Human beings are incredibly unintuitive compared to other animals when it comes to behavior. Common sense is not as common as we would like for it to be, and common courtesy is rarer still. Every situation, event and context has its behavioral protocol – your office, public transport, the gym, etc. Car shows are no different – they represent a small subsection of human culture where certain rules apply that ensure a pleasant time for all. But this culture is so niche that those rules end up being left unwritten. Lets rectify that.
Don’t Be A Hater
Come to the car show for the right reasons, or don’t come at all. For example, if you prefer the rugged utilitarian type of vehicle and then come to a car show full of drift-tuned cars lowered to within an inch off the ground – don’t go around talking crap about them. We get it, you don’t get the appeal of that specific niche of the tuning scene, that’s no reason to be a horrible person. Even if it is your niche, but you disagree with the owners choices for their car, that doesn’t give you a good reason to suspend human courtesy. Everyone will have their own opinion, that’s ok. But the whole point of the car show is to explore a spectrum of cars, regardless of where your preferences land on that spectrum.
Don’t Touch It
Unfortunately, this has to be said. The cars you’ll encounter at a car show are perfectly polished, detailed and displayed as eye candy. The word “eye” is key here. You don’t like people touching your stuff and you usually don’t let them touch your stuff unless you’re trying to sell it to them. A car show is not a garage sale. You should treat the displayed vehicles the same way you treat exhibits in a museum. I understand that most of the touching that goes on at a car show isn’t malicious. People touch or lean on cars to get a good picture, but that still isn’t appropriate. If you want to interact with the car in more than the visual way, speak to the owner first. If you’re perfectly pleasant and respectful, they might even let you sit in it. Also, make sure that your kids understand this rule as well. Children are the least socialised and rule-bound people, and it’s your responsibility to keep them in check at a car show. Not saying don’t bring them, just saying don’t unleash them onto the venue like it’s their playground.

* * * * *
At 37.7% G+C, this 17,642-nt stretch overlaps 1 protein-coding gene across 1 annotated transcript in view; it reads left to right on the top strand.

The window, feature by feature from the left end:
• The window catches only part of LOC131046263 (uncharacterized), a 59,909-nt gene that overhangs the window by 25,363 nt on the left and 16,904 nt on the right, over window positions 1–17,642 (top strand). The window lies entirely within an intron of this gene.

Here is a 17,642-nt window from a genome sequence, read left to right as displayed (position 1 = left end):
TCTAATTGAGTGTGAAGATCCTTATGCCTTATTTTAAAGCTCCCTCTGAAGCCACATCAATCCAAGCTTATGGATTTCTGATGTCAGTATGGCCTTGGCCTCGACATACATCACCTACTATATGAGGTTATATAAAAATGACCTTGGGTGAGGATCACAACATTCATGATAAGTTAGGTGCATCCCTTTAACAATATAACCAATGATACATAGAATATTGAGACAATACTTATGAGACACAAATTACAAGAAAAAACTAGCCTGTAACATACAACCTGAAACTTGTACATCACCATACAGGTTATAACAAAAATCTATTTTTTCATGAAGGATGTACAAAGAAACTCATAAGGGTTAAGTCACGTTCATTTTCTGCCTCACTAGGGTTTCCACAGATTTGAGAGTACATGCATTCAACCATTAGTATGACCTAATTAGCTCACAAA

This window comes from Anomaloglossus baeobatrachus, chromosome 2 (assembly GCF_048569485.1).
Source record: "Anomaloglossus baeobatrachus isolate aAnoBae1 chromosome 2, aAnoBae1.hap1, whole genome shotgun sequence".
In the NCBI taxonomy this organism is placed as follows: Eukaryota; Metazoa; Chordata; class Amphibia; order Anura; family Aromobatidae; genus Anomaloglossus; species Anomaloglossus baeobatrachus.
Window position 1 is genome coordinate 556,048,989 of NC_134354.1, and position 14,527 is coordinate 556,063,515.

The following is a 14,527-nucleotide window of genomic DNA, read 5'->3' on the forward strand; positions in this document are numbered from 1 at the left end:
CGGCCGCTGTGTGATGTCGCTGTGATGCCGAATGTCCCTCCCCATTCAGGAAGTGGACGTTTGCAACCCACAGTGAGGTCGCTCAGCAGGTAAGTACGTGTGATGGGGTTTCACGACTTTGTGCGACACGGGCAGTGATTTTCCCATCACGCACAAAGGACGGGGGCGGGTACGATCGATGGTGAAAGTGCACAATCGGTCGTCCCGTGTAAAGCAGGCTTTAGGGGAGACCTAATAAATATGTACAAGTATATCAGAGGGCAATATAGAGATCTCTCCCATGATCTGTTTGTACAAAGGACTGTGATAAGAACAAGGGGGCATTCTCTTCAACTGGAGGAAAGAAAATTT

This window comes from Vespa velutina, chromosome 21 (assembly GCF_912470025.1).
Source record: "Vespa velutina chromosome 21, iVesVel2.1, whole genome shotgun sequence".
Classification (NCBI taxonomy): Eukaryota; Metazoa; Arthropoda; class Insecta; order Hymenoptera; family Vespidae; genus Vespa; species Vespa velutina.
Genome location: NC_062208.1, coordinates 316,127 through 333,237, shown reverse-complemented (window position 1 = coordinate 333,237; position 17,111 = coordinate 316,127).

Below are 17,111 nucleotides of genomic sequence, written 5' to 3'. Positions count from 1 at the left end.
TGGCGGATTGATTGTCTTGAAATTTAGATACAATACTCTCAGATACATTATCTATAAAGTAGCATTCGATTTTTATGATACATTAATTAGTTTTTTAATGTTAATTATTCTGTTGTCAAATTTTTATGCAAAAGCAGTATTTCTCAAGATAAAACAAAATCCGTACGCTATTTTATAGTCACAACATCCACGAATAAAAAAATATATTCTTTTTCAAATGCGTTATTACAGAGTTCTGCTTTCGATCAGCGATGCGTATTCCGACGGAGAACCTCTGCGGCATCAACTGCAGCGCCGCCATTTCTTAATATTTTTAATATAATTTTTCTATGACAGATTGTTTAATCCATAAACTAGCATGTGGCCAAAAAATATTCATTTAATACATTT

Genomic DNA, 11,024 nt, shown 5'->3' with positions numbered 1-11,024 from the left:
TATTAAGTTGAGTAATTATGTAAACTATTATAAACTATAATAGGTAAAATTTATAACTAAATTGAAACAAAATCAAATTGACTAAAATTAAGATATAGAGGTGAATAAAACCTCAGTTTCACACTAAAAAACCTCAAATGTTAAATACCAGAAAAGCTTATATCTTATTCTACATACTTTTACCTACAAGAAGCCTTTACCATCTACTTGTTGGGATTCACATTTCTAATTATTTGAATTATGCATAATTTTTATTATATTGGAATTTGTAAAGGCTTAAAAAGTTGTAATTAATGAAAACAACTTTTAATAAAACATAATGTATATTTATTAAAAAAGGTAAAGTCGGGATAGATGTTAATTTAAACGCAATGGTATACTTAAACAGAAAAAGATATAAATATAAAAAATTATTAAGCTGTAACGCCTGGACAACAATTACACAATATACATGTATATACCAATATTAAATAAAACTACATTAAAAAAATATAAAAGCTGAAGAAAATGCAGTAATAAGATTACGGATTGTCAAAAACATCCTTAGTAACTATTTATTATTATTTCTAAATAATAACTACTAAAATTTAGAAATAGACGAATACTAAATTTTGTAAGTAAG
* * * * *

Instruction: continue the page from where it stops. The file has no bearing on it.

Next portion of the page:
Don’t Smoke Around the Cars
The reason why this has to be mentioned is because car shows are often hosted outside, where smoking and vaping isn’t technically prohibited. But it is in your best interests to act as if it is. Car owners don’t want the smell of whatever it is your smoking or vaping to linger around their car, especially if the windows are down or it is a convertible. The smell does tend to stick around and be absorbed by the textile upholstery of the cars, and can mean another expensive interior detailing job for the owner. So just don’t do it.